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Customer reviews

4.5 out of 5 stars
4
4.5 out of 5 stars

VINE VOICEon 8 October 2007
Before I saw this show in its first run at London's Menier Chocolate Factory, I discovered that one of my friends had already been. I asked him what it was like. He said 'You'll leave feeling like someone has kicked the s*** out of you'. And that is the best description of this play that I can think of.

I bought a programme to discover that it contained the script, but it is only now, several years later, that I come back to it, read it again, and realise what an amazing piece of writing it is. It isn't particularly nice, nor fun, it's quite difficult to get your head around at times, but it is undeniably compelling. It is controversial, for its language and content (people will find it disturbing), but don't let that take away from the brilliant writing - the haunting speech from Naz about his sister in the supermarket will shock you but bring you in, and there are too many other moments like that to mention. Indeed, it is a play which has no characters but those you will find yourself engaged with, and all of them would be fantastic and fascinating to play.

When I watch a play, I want to be emotionally involved, and when I play a part I want one I can get into, identify with, and that will emotionally affect others. This play has all that and much, much more.
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on 5 October 2013
Philip Ridley is a genius and this is one of his best plays yet. Exciting, shocking and like a modern Greek tragedy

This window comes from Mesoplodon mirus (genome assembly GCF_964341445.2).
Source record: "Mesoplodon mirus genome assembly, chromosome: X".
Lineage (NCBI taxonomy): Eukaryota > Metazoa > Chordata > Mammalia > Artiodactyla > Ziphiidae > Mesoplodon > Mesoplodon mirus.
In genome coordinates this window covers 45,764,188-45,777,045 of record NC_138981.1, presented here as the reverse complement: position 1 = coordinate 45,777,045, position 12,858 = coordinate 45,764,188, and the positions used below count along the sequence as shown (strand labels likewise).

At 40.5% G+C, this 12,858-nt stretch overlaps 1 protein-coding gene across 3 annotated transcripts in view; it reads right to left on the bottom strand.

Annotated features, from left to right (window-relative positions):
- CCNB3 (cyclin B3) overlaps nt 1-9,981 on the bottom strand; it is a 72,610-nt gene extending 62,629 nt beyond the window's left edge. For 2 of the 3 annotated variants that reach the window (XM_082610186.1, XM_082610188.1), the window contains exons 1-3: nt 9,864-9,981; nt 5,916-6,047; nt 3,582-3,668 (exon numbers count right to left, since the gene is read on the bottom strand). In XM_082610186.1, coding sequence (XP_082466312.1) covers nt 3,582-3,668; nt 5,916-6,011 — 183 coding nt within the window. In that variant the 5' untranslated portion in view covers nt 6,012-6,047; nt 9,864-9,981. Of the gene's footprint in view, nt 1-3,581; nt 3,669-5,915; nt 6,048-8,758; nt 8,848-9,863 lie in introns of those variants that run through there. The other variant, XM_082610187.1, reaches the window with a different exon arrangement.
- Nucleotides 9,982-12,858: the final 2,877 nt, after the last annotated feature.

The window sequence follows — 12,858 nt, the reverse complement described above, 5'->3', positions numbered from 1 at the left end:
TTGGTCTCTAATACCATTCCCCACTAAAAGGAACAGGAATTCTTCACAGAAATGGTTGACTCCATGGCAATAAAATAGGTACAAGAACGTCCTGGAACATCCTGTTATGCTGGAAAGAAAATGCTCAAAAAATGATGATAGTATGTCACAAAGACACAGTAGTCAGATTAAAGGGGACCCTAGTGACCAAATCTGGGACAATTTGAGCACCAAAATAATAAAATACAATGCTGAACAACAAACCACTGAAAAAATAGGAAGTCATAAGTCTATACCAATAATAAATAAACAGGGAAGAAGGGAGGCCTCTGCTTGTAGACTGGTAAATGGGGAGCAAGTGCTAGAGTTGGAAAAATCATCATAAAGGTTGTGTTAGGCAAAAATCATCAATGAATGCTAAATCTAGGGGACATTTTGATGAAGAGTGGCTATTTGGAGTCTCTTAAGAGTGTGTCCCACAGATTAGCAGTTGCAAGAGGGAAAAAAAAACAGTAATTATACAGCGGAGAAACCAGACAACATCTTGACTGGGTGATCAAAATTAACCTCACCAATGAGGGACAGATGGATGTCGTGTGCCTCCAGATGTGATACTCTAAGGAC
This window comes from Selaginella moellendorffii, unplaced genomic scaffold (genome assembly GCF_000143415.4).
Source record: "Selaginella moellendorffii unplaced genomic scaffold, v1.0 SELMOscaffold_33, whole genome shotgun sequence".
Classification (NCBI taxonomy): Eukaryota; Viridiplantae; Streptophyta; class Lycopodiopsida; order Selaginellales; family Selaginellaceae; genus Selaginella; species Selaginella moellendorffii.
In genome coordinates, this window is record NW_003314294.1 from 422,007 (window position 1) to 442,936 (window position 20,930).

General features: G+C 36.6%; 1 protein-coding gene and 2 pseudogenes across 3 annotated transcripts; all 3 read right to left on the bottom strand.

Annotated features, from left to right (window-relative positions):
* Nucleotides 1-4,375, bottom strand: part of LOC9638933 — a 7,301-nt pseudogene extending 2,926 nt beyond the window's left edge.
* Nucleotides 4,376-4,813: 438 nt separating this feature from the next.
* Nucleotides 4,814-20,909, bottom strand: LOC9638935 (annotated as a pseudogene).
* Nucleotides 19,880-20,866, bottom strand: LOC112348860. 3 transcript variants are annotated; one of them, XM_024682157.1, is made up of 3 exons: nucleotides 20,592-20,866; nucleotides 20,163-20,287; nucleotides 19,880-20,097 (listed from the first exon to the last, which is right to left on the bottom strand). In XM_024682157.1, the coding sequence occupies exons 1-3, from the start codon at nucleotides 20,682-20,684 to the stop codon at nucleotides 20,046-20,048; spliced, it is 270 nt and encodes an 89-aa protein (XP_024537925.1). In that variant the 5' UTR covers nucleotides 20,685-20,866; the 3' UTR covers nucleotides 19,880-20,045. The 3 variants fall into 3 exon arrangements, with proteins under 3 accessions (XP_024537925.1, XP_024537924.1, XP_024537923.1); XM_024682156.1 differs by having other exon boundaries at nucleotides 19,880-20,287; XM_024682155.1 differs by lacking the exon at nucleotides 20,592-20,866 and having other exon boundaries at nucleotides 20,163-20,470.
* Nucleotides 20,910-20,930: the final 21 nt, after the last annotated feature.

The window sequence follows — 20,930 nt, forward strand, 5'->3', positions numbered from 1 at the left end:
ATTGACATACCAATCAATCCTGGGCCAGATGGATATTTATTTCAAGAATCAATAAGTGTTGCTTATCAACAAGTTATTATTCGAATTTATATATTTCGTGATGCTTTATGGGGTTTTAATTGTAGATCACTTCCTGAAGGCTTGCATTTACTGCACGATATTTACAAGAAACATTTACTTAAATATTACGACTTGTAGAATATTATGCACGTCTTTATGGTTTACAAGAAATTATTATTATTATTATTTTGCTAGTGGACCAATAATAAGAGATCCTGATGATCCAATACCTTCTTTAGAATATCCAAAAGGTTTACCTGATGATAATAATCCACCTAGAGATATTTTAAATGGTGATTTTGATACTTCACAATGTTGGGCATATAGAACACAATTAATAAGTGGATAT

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on 14 November 2005
Well, here’s the bottom line. It’s considered somewhat controversial. It's not for the squeamish but it is happening now in the world and we let it happen in a different form in Rwanda.
There is a young audience, a young population that needs to hear this warning. The young population has been subjected to ever escalating and diverse forms of violence in their art, whether it be movies, books, or performance art and even TV is moving forward in that area. They need to be spoken to at their level of understanding and beyond. They need to be shocked so that one can get their attention in order to change their perspective. Some say this play may add to the negativity out there. I say if Hitler was about to take power and lead the world into a gruesome war, the likes of which couldn’t even be imagined, wouldn’t you want to warn the young of what they are buying into and how much is required to stop the horror before it gets even further out of control? As the next American election comes closer and closer, isn’t it time to take a more honest look at where we are headed?
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on 27 November 2016
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